Today’s innovations may seem impressive, but they pale by comparison with earlier breakthroughs. In fact, new advances are unlikely to have the same transformative impact as those of the past, according to eminent Northwestern economist Robert Gordon.
His latest book, The Rise and Fall of American Growth: The U.S. Standard of Living since the Civil War, highlights the conditions that led to a century of unparalleled economic growth between 1870 and 1970. That period of rapid and far-reaching advances — including electric lighting, motor vehicles, and air conditioning — uniquely laid the foundation for many of the technological and economical developments since, Gordon contends.
“We have plenty of innovation now, but it’s affecting the economy very slowly and in fringe areas, such as voice recognition or virtual reality,” says Gordon, Stanley G. Harris Professor in the Social Sciences and professor of economics. “We’re not experiencing the top-to-bottom revolution that we saw in those days.”
Gordon’s analysis hinges on his claim that growth seen during the century after the Civil War can never be repeated. Society’s transformation from a rural to urban setting happened just once. Similarly, advances such as air conditioning confer one-time benefits. Even the marvel of air travel has limits: Commercial airlines today achieve speeds no faster than in 1958, and planes have become even less comfortable.
“If you think of an office, by 1970 it was equipped with typewriters, clunky calculating machines, file cabinets, and paper,” Gordon says. “By the 1980s, we had computers with spreadsheets and word-processing software. With the 1990s arrived the Internet and e-commerce, but by 2005 the digital revolution’s main fruits had been harvested.”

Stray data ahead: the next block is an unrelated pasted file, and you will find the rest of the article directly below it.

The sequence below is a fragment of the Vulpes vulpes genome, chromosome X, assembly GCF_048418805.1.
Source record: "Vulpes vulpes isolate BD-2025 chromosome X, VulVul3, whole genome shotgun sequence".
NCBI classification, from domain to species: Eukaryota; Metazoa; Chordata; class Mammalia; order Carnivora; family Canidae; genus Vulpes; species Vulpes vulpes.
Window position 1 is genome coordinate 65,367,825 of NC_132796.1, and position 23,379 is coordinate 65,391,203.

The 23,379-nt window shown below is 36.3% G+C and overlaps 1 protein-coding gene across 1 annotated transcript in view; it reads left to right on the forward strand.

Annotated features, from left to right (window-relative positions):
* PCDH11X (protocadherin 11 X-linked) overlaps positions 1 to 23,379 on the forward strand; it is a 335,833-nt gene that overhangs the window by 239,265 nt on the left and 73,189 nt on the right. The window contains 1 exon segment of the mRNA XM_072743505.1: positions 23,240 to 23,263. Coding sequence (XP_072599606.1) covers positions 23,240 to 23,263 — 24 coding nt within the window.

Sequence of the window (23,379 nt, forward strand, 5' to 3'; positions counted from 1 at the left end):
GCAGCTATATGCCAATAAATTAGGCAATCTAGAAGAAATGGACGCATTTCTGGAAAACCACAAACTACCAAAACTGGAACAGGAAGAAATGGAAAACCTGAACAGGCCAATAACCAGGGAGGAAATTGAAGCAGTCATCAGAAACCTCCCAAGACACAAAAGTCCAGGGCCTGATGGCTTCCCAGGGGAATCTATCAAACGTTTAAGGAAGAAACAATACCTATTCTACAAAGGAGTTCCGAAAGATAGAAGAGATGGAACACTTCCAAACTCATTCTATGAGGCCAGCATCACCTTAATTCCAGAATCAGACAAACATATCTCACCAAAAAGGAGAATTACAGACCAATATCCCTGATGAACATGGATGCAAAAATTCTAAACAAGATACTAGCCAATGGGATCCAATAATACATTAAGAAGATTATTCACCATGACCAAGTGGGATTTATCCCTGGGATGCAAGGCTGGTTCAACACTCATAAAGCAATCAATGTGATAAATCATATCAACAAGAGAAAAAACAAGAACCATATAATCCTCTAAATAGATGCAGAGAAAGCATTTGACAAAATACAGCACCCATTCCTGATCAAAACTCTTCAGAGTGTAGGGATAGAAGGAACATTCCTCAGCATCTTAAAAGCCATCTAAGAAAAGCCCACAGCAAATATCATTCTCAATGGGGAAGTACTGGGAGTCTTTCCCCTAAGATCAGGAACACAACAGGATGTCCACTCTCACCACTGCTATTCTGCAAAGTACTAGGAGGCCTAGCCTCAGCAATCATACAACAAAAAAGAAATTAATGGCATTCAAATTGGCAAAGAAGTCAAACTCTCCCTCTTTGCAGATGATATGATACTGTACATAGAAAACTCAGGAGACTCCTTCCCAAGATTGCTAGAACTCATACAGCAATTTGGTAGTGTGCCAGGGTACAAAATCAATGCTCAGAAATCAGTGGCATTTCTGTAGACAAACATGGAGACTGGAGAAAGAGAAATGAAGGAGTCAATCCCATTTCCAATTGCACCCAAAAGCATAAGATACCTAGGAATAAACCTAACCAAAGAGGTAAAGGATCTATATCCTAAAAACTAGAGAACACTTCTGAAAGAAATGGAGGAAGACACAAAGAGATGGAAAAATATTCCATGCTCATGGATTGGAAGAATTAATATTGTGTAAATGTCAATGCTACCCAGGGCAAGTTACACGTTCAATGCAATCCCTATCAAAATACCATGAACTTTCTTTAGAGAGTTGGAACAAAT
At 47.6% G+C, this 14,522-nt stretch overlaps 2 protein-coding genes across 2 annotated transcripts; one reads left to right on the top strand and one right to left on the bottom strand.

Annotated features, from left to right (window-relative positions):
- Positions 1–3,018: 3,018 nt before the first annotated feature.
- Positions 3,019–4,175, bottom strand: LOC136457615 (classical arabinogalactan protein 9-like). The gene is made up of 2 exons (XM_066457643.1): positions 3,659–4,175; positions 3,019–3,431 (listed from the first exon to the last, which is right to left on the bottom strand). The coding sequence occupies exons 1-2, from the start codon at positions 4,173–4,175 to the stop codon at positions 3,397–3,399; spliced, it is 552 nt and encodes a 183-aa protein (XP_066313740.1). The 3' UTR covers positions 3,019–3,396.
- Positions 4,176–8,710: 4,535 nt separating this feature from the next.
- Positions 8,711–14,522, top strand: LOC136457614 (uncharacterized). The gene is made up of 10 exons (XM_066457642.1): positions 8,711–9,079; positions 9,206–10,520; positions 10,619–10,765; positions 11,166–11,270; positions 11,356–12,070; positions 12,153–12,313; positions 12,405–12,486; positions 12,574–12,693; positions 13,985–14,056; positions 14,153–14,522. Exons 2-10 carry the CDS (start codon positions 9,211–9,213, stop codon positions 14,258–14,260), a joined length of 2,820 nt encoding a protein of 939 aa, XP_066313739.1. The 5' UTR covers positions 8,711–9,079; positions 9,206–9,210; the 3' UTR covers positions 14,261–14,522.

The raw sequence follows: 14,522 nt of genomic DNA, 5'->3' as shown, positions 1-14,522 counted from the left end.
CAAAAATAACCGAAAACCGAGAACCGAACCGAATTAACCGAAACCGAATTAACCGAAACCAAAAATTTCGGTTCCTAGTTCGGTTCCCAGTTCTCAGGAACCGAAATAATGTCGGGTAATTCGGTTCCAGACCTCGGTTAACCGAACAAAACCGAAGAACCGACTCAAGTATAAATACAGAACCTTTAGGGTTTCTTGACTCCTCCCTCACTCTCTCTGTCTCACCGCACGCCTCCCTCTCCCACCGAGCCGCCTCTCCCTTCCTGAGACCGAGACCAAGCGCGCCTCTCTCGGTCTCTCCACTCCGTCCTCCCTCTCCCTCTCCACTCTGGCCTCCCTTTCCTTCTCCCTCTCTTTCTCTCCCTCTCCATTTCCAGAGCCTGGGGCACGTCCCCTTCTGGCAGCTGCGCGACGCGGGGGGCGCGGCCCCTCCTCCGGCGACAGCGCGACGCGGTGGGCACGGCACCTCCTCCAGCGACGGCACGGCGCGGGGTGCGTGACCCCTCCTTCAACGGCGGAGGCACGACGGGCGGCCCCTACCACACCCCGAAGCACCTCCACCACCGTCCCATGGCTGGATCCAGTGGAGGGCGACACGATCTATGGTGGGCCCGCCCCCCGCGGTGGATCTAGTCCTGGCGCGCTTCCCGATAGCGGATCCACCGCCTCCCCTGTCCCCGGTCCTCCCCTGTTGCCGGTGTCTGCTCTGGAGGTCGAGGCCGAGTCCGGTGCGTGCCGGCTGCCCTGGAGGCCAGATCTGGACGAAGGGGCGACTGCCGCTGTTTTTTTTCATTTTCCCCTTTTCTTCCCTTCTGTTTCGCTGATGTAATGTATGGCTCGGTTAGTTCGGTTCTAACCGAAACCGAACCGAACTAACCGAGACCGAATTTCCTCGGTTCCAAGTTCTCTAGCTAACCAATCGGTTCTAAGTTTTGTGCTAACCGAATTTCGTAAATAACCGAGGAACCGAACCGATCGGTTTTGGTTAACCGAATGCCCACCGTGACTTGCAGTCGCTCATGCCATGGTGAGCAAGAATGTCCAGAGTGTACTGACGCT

“One simple way to think about this is that, in 1870, the house stood in isolation,” Gordon says. “But by 1940, that house was connected in five ways: electricity, gas, telephone, running water, and waste removal. We haven’t seen this kind of comprehensive change since.”
In his book, Gordon encourages an assessment of growth that goes beyond the conventional use of GDP, which doesn’t account for many signs of growth that humans care about and that contribute to an elevated standard of living. For example, in the century after the Civil War, life expectancy jumped from 45 to 72 years, infectious disease and infant mortality were significantly reduced, manual housework was largely replaced by electric appliances, and television brought images of the world into the living room.
Policy also accelerated progress for laborers through the introduction of the five-day workweek, restrictions on child labor, and government-supported retirement — all staples of American life today. Policy also supported growth through free high school education and labor unions.
But today, Gordon argues, four “headwinds” are stalling progress. Rising inequality, stagnating education, an aging population, and the ballooning debt of college students and the federal government are all factors that stunt growth. Yet even with these obstacles, Gordon says he remains optimistic about employment.